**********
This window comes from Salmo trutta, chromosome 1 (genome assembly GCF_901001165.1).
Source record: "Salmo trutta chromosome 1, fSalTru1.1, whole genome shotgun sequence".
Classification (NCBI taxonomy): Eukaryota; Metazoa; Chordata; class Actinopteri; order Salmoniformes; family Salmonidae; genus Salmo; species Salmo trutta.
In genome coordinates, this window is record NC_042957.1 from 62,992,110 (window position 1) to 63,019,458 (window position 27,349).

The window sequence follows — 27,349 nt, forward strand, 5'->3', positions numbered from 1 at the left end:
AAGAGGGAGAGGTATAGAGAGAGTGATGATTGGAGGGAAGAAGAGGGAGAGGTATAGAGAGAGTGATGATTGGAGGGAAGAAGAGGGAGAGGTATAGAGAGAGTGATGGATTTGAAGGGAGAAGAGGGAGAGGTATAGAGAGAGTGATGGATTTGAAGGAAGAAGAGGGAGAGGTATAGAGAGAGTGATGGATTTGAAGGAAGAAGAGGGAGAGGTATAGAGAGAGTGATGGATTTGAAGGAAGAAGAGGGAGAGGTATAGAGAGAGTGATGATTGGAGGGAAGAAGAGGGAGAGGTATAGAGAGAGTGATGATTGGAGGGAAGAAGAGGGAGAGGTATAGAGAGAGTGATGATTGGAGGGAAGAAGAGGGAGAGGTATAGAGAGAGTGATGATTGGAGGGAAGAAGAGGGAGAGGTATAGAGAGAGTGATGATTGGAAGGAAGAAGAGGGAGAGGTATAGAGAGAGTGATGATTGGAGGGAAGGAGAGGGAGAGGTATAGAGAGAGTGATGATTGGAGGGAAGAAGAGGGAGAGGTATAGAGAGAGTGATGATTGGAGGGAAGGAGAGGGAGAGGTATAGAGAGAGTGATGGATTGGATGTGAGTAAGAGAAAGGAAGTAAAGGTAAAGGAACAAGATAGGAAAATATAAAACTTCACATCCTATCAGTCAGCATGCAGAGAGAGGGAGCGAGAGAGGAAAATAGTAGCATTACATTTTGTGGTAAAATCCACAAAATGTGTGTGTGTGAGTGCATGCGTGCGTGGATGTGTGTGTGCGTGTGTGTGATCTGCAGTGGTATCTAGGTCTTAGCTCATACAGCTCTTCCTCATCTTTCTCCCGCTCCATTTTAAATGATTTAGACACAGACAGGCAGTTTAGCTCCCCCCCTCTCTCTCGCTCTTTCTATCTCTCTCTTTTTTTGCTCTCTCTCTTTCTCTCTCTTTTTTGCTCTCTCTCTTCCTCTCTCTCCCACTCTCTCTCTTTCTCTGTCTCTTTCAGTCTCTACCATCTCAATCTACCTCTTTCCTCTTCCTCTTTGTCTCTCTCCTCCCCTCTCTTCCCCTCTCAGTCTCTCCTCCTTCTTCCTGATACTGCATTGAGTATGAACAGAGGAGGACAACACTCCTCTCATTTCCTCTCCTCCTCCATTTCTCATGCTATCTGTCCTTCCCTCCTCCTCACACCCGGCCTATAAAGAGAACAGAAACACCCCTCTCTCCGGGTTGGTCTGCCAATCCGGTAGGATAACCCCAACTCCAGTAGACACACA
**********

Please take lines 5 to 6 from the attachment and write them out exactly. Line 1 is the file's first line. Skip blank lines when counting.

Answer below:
The window sequence follows — 27,349 nt, forward strand, 5'->3', positions numbered from 1 at the left end:
AAGAGGGAGAGGTATAGAGAGAGTGATGATTGGAGGGAAGAAGAGGGAGAGGTATAGAGAGAGTGATGATTGGAGGGAAGAAGAGGGAGAGGTATAGAGAGAGTGATGGATTTGAAGGGAGAAGAGGGAGAGGTATAGAGAGAGTGATGGATTTGAAGGAAGAAGAGGGAGAGGTATAGAGAGAGTGATGGATTTGAAGGAAGAAGAGGGAGAGGTATAGAGAGAGTGATGGATTTGAAGGAAGAAGAGGGAGAGGTATAGAGAGAGTGATGATTGGAGGGAAGAAGAGGGAGAGGTATAGAGAGAGTGATGATTGGAGGGAAGAAGAGGGAGAGGTATAGAGAGAGTGATGATTGGAGGGAAGAAGAGGGAGAGGTATAGAGAGAGTGATGATTGGAGGGAAGAAGAGGGAGAGGTATAGAGAGAGTGATGATTGGAAGGAAGAAGAGGGAGAGGTATAGAGAGAGTGATGATTGGAGGGAAGGAGAGGGAGAGGTATAGAGAGAGTGATGATTGGAGGGAAGAAGAGGGAGAGGTATAGAGAGAGTGATGATTGGAGGGAAGGAGAGGGAGAGGTATAGAGAGAGTGATGGATTGGATGTGAGTAAGAGAAAGGAAGTAAAGGTAAAGGAACAAGATAGGAAAATATAAAACTTCACATCCTATCAGTCAGCATGCAGAGAGAGGGAGCGAGAGAGGAAAATAGTAGCATTACATTTTGTGGTAAAATCCACAAAATGTGTGTGTGTGAGTGCATGCGTGCGTGGATGTGTGTGTGCGTGTGTGTGATCTGCAGTGGTATCTAGGTCTTAGCTCATACAGCTCTTCCTCATCTTTCTCCCGCTCCATTTTAAATGATTTAGACACAGACAGGCAGTTTAGCTCCCCCCCTCTCTCTCGCTCTTTCTATCTCTCTCTTTTTTTGCTCTCTCTCTTTCTCTCTCTTTTTTGCTCTCTCTCTTCCTCTCTCTCCCACTCTCTCTCTTTCTCTGTCTCTTTCAGTCTCTACCATCTCAATCTACCTCTTTCCTCTTCCTCTTTGTCTCTCTCCTCCCCTCTCTTCCCCTCTCAGTCTCTCCTCCTTCTTCCTGATACTGCATTGAGTATGAACAGAGGAGGACAACACTCCTCTCATTTCCTCTCCTCCTCCATTTCTCATGCTATCTGTCCTTCCCTCCTCCTCACACCCGGCCTATAAAGAGAACAGAAACACCCCTCTCTCCGGGTTGGTCTGCCAATCCGGTAGGATAACCCCAACTCCAGTAGACACACA